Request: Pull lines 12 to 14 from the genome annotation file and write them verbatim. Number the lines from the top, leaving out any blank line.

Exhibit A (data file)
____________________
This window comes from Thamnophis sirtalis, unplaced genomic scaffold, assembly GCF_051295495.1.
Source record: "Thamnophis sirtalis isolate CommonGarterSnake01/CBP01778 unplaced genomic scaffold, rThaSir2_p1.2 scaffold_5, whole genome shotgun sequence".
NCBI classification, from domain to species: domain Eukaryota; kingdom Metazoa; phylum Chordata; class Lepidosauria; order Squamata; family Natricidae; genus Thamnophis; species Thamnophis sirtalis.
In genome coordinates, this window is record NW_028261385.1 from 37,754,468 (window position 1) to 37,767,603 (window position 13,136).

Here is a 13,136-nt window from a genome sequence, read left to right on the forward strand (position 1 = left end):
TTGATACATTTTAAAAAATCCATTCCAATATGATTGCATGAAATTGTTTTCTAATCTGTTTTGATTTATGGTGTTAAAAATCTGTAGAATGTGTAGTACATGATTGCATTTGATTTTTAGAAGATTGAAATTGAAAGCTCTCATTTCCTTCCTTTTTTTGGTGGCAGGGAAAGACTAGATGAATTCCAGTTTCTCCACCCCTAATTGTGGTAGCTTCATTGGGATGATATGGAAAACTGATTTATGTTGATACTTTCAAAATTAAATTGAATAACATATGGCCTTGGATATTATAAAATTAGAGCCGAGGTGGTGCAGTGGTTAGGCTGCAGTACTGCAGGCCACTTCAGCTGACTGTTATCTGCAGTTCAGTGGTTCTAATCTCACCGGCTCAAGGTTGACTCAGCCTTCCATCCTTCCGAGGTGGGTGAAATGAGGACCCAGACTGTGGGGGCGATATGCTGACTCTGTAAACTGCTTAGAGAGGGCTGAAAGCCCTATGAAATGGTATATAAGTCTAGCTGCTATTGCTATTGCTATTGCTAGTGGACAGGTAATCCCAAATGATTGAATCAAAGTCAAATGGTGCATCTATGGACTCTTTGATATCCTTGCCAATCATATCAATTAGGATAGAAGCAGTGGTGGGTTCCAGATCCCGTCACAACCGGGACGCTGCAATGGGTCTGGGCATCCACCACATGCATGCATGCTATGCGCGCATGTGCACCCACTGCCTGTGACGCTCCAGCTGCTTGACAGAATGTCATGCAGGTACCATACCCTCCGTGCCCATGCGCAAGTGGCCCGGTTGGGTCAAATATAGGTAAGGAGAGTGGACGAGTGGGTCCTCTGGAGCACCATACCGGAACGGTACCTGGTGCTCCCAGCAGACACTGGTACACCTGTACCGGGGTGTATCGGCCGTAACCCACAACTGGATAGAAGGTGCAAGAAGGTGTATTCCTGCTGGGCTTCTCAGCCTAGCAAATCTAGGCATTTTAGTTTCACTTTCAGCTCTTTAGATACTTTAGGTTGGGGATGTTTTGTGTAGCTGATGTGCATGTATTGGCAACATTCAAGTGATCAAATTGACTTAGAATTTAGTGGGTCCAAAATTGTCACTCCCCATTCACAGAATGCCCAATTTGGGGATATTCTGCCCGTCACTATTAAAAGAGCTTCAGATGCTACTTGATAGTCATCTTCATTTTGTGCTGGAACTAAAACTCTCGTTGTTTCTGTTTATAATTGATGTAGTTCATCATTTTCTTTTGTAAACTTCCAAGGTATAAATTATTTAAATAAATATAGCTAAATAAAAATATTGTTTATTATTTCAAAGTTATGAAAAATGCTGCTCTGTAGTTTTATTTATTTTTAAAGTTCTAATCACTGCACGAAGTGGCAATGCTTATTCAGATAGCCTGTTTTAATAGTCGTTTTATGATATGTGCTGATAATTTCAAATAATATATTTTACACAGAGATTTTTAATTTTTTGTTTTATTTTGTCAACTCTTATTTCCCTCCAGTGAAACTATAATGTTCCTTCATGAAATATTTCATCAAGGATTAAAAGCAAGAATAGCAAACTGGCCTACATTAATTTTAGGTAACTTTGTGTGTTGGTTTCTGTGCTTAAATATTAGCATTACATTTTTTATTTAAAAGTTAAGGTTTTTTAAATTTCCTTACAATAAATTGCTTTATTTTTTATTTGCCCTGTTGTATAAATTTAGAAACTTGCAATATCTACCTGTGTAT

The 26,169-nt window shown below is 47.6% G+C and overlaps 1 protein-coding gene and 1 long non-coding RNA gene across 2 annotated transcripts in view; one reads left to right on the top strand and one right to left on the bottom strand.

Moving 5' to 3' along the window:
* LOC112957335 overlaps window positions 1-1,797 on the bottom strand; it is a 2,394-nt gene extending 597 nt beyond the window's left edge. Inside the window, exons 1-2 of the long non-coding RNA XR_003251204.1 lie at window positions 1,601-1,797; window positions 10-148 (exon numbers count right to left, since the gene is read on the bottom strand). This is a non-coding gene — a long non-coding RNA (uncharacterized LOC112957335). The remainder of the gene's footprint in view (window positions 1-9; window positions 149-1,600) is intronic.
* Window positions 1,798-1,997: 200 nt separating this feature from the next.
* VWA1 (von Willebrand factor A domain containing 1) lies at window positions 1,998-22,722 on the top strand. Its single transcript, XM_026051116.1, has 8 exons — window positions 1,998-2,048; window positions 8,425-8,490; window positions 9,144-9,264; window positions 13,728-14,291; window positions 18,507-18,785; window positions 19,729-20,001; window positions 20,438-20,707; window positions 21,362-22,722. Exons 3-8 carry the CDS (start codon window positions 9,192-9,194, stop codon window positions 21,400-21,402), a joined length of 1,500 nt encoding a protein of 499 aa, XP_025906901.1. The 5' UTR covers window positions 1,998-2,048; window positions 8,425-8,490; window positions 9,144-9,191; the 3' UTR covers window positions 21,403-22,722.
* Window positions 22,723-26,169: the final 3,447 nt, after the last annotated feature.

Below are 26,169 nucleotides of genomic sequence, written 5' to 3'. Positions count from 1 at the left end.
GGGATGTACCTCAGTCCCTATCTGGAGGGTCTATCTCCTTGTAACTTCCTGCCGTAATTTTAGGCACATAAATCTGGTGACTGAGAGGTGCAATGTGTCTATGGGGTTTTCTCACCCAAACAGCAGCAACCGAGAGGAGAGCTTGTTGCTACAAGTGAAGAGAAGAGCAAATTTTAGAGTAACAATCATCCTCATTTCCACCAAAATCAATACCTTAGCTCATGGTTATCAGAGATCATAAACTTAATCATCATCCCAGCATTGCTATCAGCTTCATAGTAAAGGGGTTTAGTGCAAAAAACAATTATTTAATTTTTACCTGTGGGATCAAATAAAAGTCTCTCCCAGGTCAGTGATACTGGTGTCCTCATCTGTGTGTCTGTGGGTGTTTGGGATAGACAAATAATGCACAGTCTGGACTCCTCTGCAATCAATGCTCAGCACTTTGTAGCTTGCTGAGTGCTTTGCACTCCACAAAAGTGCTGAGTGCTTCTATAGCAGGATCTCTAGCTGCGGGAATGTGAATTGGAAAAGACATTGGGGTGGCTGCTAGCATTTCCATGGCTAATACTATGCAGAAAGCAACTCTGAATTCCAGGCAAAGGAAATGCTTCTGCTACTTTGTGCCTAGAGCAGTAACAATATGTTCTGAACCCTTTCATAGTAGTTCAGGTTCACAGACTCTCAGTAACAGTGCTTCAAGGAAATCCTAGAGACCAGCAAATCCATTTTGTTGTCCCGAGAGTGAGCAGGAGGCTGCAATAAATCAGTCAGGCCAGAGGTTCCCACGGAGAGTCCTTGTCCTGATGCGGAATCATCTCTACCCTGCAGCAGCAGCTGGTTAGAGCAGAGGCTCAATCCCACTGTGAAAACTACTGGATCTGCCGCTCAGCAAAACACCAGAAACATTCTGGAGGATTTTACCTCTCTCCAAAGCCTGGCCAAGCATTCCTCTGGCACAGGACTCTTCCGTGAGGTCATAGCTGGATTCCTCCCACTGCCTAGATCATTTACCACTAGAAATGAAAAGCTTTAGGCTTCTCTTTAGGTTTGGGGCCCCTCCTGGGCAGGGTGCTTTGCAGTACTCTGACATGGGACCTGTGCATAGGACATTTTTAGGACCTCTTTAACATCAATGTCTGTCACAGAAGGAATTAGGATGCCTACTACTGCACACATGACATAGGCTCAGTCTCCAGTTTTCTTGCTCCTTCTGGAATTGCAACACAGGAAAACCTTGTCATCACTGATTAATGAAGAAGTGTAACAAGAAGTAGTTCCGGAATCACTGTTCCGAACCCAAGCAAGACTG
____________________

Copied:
* Window positions 22,723-26,169: the final 3,447 nt, after the last annotated feature.

Below are 26,169 nucleotides of genomic sequence, written 5' to 3'. Positions count from 1 at the left end.
GGGATGTACCTCAGTCCCTATCTGGAGGGTCTATCTCCTTGTAACTTCCTGCCGTAATTTTAGGCACATAAATCTGGTGACTGAGAGGTGCAATGTGTCTATGGGGTTTTCTCACCCAAACAGCAGCAACCGAGAGGAGAGCTTGTTGCTACAAGTGAAGAGAAGAGCAAATTTTAGAGTAACAATCATCCTCATTTCCACCAAAATCAATACCTTAGCTCATGGTTATCAGAGATCATAAACTTAATCATCATCCCAGCATTGCTATCAGCTTCATAGTAAAGGGGTTTAGTGCAAAAAACAATTATTTAATTTTTACCTGTGGGATCAAATAAAAGTCTCTCCCAGGTCAGTGATACTGGTGTCCTCATCTGTGTGTCTGTGGGTGTTTGGGATAGACAAATAATGCACAGTCTGGACTCCTCTGCAATCAATGCTCAGCACTTTGTAGCTTGCTGAGTGCTTTGCACTCCACAAAAGTGCTGAGTGCTTCTATAGCAGGATCTCTAGCTGCGGGAATGTGAATTGGAAAAGACATTGGGGTGGCTGCTAGCATTTCCATGGCTAATACTATGCAGAAAGCAACTCTGAATTCCAGGCAAAGGAAATGCTTCTGCTACTTTGTGCCTAGAGCAGTAACAATATGTTCTGAACCCTTTCATAGTAGTTCAGGTTCACAGACTCTCAGTAACAGTGCTTCAAGGAAATCCTAGAGACCAGCAAATCCATTTTGTTGTCCCGAGAGTGAGCAGGAGGCTGCAATAAATCAGTCAGGCCAGAGGTTCCCACGGAGAGTCCTTGTCCTGATGCGGAATCATCTCTACCCTGCAGCAGCAGCTGGTTAGAGCAGAGGCTCAATCCCACTGTGAAAACTACTGGATCTGCCGCTCAGCAAAACACCAGAAACATTCTGGAGGATTTTACCTCTCTCCAAAGCCTGGCCAAGCATTCCTCTGGCACAGGACTCTTCCGTGAGGTCATAGCTGGATTCCTCCCACTGCCTAGATCATTTACCACTAGAAATGAAAAGCTTTAGGCTTCTCTTTAGGTTTGGGGCCCCTCCTGGGCAGGGTGCTTTGCAGTACTCTGACATGGGACCTGTGCATAGGACATTTTTAGGACCTCTTTAACATCAATGTCTGTCACAGAAGGAATTAGGATGCCTACTACTGCACACATGACATAGGCTCAGTCTCCAGTTTTCTTGCTCCTTCTGGAATTGCAACACAGGAAAACCTTGTCATCACTGATTAATGAAGAAGTGTAACAAGAAGTAGTTCCGGAATCACTGTTCCGAACCCAAGCAAGACTG